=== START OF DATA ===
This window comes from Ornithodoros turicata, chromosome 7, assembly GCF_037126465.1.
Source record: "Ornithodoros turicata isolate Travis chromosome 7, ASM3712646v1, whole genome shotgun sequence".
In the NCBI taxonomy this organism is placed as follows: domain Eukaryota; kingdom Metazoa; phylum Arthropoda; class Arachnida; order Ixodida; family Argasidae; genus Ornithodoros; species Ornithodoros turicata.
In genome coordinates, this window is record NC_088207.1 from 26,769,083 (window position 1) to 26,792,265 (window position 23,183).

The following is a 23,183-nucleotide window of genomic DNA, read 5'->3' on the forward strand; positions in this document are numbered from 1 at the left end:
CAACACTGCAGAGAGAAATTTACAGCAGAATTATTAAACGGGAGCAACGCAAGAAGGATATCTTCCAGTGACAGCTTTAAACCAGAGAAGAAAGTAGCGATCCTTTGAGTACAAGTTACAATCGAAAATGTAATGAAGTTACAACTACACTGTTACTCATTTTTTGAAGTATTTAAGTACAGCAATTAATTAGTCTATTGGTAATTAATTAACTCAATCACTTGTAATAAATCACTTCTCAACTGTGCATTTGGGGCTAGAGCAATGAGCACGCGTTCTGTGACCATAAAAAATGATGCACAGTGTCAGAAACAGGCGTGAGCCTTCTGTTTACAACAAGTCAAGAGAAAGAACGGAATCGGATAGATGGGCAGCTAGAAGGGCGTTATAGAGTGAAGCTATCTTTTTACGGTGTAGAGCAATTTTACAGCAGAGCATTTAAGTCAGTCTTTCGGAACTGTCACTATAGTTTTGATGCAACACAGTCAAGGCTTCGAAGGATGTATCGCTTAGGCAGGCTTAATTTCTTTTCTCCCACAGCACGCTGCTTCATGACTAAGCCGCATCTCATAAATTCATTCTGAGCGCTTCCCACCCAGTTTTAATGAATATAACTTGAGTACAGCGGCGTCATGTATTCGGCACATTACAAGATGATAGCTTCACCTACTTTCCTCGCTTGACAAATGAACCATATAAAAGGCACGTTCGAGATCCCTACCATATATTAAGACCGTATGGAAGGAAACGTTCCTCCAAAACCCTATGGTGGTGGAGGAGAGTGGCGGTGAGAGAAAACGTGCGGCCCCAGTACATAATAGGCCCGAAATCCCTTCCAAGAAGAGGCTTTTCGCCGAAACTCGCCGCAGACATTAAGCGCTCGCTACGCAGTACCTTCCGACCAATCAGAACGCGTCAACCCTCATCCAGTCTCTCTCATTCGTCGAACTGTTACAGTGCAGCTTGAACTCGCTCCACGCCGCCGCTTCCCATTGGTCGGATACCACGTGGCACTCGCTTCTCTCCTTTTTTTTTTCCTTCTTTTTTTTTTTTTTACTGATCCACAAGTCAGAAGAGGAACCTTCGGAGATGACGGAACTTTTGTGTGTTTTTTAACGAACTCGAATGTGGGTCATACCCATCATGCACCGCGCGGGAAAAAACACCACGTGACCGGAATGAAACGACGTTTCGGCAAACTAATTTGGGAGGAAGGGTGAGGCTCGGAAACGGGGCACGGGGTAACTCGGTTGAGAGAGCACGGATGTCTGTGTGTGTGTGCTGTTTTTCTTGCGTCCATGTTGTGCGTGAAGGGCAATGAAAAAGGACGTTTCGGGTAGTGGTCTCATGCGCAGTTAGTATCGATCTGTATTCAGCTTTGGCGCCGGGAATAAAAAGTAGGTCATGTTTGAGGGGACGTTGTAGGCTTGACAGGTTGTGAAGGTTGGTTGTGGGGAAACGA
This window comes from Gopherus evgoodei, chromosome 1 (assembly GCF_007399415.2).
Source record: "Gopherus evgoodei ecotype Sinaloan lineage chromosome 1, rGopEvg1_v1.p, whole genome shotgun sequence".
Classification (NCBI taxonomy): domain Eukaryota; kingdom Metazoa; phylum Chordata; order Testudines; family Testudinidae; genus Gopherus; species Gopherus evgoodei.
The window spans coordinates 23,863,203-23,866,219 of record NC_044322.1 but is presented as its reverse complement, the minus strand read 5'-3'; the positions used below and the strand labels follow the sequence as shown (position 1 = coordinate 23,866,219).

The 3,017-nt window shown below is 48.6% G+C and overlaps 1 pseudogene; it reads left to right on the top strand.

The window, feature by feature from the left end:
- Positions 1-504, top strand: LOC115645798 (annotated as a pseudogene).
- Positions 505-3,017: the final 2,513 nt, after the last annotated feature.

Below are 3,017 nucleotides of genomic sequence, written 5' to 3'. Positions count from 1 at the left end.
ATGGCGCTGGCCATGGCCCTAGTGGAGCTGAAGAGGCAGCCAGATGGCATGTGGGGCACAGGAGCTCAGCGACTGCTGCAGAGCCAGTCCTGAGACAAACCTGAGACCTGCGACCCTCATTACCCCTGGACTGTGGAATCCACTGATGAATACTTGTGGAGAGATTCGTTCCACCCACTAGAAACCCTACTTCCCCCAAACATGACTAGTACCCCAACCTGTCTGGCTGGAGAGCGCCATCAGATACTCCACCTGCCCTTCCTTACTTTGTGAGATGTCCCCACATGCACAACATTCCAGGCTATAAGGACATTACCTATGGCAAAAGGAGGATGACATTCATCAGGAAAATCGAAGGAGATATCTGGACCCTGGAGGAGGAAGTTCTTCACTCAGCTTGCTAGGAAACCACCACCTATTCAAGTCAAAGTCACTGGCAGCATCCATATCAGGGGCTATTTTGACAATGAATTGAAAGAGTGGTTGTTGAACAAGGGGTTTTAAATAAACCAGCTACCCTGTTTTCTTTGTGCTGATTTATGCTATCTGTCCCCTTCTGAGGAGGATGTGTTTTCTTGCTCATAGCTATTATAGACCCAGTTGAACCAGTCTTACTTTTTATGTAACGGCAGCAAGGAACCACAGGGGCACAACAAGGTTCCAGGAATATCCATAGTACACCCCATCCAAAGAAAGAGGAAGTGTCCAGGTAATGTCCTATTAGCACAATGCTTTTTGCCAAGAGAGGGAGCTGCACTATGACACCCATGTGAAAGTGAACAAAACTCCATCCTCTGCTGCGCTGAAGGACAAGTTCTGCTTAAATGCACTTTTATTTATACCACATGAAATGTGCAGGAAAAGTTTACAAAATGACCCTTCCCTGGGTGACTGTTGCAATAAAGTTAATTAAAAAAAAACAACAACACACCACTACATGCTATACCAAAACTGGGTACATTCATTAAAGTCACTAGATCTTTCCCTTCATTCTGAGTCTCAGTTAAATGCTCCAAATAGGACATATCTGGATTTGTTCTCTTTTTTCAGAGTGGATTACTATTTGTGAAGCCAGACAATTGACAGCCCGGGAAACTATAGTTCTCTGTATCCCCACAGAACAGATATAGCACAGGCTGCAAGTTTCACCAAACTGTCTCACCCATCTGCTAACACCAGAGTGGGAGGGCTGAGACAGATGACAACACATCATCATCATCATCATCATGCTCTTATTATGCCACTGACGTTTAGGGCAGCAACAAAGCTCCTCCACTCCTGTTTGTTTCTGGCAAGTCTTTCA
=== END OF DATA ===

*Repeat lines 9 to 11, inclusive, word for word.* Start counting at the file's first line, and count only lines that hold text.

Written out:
Classification (NCBI taxonomy): domain Eukaryota; kingdom Metazoa; phylum Chordata; order Testudines; family Testudinidae; genus Gopherus; species Gopherus evgoodei.
The window spans coordinates 23,863,203-23,866,219 of record NC_044322.1 but is presented as its reverse complement, the minus strand read 5'-3'; the positions used below and the strand labels follow the sequence as shown (position 1 = coordinate 23,866,219).

The 3,017-nt window shown below is 48.6% G+C and overlaps 1 pseudogene; it reads left to right on the top strand.